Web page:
• US Secretary of Agriculture Tom Vilsack spoke to media about the new agreement between the Department of Agriculture and the Ministry of Agrarian Policy and Food of Ukraine to exchange information and expertise on crop production, technologies, climate-smart practices and supply chain issues to boost output in both countries.
Friday, June 17
• Spokesperson’s briefing: Guterres addressed the Major Economies Forum on Energy and Climate Leaders Meeting, convened by the US envoy for climate, John Kerry. The UN leader said that fossil fuels don’t make “political or economic sense” and stressed that the world had gambled on fossil fuel and lost. He called investing in renewable energy “the peace plan of the 21st century.”
• Guterres “was very saddened” to learn about the death of Yuri Fedotov, a Russian diplomat who from 2010-2019 headed the UN Office at Vienna and the UN Office on Drugs and Crime. The cause of death and its timing were not included in the announcement.
• Guterres noted that the Special Tribunal for Lebanon has sentenced Hassan Habib Merhi and Hussein Hassan Oneissi to life imprisonment for their crimes in the Feb. 14, 2005 attack in Beirut that killed former Lebanese Prime Minister Rafik Hariri and 21 others and injured 226 more. Merhi and Oneissi remain at large.
Congrats to new elected members of prestigious #HumanRights Cttee:
Yvonne Donders-NL,132 votes
Bacre Waly Ndiaye-Senegal,101
Laurence Helfer-USA, 89
Rodrigo Carazo-Costa Rica,88 pic.twitter.com/IVSCHzLkcR
— Jacob Blaustein Inst (@JBI_HumanRights) June 17, 2022
• “Between February and the end of April, Mariupol was likely the deadliest place in Ukraine“: UN high commissioner for human rights’ report.
• The global community needs to look for negotiating opportunities to stem Russia’s war on Ukraine as it portends danger for other parts of the world. That sentiment was expressed by Comfort Ero, chief executive officer of the International Crisis Group, as a guest speaker at the Women’s International Forum on June 10, in New York City. The theme was “War in Ukraine: Implications and Ramifications for the Rest of the World.” Russia’s most recent invasion of Ukraine, which started on Feb. 24, has defied all known efforts by concerned parties to end the violence. According to Ero, the Crisis Group aims to explore options to help stop the war as the devastating effects continue to spread amid rising food and energy crises worldwide. “It is very clear that this is not a European war, this is not a battle between Europe and Russia, this is not the West versus NATO, this is a global crisis with significant size and proportions,” she said.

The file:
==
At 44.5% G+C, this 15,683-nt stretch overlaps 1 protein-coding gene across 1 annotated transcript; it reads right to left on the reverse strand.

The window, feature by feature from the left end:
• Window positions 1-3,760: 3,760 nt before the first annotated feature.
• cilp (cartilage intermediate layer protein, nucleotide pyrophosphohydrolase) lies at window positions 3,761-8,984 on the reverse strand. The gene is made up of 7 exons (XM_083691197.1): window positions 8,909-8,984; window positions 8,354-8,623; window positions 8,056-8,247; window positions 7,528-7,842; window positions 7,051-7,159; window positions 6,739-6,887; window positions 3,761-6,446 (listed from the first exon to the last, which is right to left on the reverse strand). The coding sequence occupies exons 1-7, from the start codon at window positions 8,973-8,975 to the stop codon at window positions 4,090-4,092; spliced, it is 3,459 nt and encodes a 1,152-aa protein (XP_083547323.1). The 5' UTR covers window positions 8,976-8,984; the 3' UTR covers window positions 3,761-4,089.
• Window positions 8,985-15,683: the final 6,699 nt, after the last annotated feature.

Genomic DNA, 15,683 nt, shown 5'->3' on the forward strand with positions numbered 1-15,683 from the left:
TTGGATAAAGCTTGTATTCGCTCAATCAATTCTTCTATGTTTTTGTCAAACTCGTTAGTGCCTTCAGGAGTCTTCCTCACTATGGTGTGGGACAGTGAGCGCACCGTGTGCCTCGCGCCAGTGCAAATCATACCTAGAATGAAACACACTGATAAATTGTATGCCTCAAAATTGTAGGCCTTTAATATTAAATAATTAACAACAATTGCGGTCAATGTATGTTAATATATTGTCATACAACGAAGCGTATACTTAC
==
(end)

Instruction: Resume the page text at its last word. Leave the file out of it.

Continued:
“Conflicts have the tendency of breeding into one another,” Ero added, noting that the failure of diplomacy is a cause for concern. The Crisis Group is focused on preventing conflicts, but Ero said it supported the supply of weapons from the West to Ukraine, as they “have proven to be a part of a strategy.” She called for checks on misuse of the weapons, however, and said that her organization was holding Western allies accountable. Ero also said that the Crisis Group was pushing heavily for negotiations around political settlements and a cease-fire, on terms acceptable to Ukraine. Currently, negotiations have not gone far, but the Crisis Group hopes for “good faith” from Russia, while other countries have expressed doubts about Russia’s sincerity regarding any humanitarian agreement. Additionally on Russia, the Wagner Group, a Kremlin-linked paramilitary operation, continues to make inroads in Africa as it breaks the dominance of Western structures there. Ero said that though this is the reality, she hoped that the militia would not create a crisis to maintain a stronghold on the continent. — DAMILOLA BANJO
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Damilola Banjo is a staff reporter for PassBlue. She has a master’s of science degree from the Columbia University Graduate School of Journalism and a B.A. in communications and language arts from the University of Ibadan, Nigeria. She has worked as a producer for NPR’s WAFE station in Charlotte, N.C.; for the BBC as an investigative journalist; and as a staff investigative reporter for Sahara Reporters Media.